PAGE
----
Afterwards is the origin of the Manphibian (our resident Creature from the Black Lagoon). He basically comes crawling out of an oil well and all hell breaks loose. There’s the Oil Tycoon who’s a controlling husband and when his wife gets caught in all the hoopla of the monster attack he becomes revenge-fueled. There’s a whole part to the plot where there’s two Manphibians and it’s all about our hero taking his revenge on the other and it’s a little weird, but it’s still okay. Point is that by the end both Manphibian and the Tycoon are driven to track down each other a la Banner and McGee.
It was cool. From what I understand the concept of the Legion of Monsters evolved into a far more Marvel-ized iteration, but the promise here is all too intriguing. I’ll have to check out the other titles if I can. All in all though these two stories are very old school, telling deep, soulful tales of wronged “monsters.” Another check for the list of comics for fans of the classic monsters.
TL;DR Score: The Karloff and Chaney nods were a very nice touch.
This is the first of the Archie horror books I’ve read. I’ve always had a spot for Archie in my library (mostly as a bathroom read), and I grew up on the show “Archie’s Weird Mysteries,” so it’s kind of surprising I haven’t gotten to these books sooner.
I didn’t read the one-shot that precedes this book, but they recap it quickly enough. Essentially Jughead found out that his family is a long line of werewolves and his transformation had finally come to term. He also found out that Betty and all the Coopers are werewolf hunters, and so went on the run after he pretty much killed most of the Riverdale regulars, his most recent kill being Reggie. Unfortunately, it turns out that Reggie isn’t dead and has become a werewolf himself.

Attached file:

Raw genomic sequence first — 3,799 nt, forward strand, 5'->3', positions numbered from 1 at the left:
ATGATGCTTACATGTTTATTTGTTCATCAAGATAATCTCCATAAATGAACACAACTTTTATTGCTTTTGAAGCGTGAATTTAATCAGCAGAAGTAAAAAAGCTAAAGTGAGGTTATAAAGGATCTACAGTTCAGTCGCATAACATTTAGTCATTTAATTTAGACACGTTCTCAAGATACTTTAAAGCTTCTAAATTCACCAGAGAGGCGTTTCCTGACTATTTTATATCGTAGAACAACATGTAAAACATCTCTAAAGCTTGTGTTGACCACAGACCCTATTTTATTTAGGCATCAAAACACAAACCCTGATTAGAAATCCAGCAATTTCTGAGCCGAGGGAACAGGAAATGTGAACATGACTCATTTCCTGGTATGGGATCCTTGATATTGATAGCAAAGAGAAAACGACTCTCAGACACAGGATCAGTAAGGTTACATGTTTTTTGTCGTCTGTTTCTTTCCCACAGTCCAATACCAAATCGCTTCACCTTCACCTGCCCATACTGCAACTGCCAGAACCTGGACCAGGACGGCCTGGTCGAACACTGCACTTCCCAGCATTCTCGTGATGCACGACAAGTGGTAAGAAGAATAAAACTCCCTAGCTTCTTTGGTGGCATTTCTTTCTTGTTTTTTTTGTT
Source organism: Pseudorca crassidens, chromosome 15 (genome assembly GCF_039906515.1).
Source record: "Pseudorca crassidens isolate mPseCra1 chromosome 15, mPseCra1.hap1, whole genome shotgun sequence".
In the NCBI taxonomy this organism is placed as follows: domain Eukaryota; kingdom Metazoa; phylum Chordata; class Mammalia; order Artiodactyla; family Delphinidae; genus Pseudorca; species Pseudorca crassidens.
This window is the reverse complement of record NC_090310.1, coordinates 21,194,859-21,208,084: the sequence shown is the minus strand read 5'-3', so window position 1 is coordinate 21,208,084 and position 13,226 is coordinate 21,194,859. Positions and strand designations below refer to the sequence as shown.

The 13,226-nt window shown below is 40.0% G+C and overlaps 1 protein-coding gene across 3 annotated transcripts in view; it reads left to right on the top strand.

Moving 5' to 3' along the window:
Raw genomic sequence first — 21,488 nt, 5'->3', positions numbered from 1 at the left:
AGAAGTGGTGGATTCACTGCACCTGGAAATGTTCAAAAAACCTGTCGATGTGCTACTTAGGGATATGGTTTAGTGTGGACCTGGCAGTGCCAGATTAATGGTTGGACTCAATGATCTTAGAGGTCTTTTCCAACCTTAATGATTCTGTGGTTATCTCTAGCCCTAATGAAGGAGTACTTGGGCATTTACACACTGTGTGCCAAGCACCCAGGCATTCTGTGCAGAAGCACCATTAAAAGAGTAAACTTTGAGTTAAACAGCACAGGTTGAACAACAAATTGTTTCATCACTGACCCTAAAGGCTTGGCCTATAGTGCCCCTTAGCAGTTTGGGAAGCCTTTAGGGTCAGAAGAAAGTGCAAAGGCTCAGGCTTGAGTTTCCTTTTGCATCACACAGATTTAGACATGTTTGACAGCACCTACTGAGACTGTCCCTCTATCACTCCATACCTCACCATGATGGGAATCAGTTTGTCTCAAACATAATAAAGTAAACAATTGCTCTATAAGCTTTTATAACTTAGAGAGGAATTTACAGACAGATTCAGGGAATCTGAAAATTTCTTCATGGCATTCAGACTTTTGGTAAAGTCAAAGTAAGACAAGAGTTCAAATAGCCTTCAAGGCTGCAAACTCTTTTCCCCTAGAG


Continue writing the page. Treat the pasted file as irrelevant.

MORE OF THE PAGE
In the meanwhile Jughead is working at a circus where he chains himself up every night to avoid hurting people. Betty on the other hand is in pursuit of Jughead with Archie in tow. They end up teaming with Betty’s cousin Bo who has come to essentially toughen Archie up for the trials ahead.
Jughead wakes up in the lion cage and finds out he butchered a girl named Abbey he had just met, furthermore deducing that someone had set him loose the night before. Seeing no other choice Jughead hits the road again.
Lastly, Veronica is visited by Reggie in the night in full wolf form for a chilling cliffhanger.
It’s fun. What can I say? Seeing the Riverdale crew tossed into the horror genre is awesome and is a nice spin on the mythos. I think killing off most of the characters so early is kind of unfortunate in the long run, but who knows. I really like Frank Tieri; he’s a great writer with a solid sense of humor and it’s always a treat to find a book he’s had a hand in. I’m definitely eager to see where this story goes from here.
TL;DR Score: WereJug? JugWolf? Either way, he makes a great monster.
Just read that new Bat-book that everybody’s talking about and… Damn.
I honestly don’t know.
It’s a weird book. Bermejo’s art is stunning to look at and Azzarello writes a fast-paced narrative so you’re constantly turning pages and never actually feel bored, but it’s kinda weird stuff.
The gist of it is that Batman is sort of on the run, because Joker has been found dead and everything is in an uproar. Oh, and Constantine narrates/guest stars (kinda like Batman’s own Christmas ghost) and there’s weird flashbacks to Bruce as a kid where his Dad is a jerk and a child-like Enchantress is screwing with his head. I honestly can’t tell if it’s flashbacks, nightmares, mind games or what. It’s all pretty dense.
Damned is a book you kind of need to interpret for yourself. I’m willing to check out more of it, because again it moves fast and is gorgeous to look at. Furthermore, as DC’s flagship Black Label book, I’m curious to see where they’ll go with such boundaries.
Yes – you see Batman’s dick in this book, a few times actually, but they don’t necessarily flaunt it. Honestly I thought it was neat, sort of like an adult “everybody poops.” Seeing Batman’s junk oddly enough reminds you that he’s a man in the end, stripped naked and exposed. It was just very real, you know? I don’t know. It is what it is. I have a weird way of absorbing the little things…. Or the big things I suppose… Maybe DC was just looking to be gratuitous and flashy.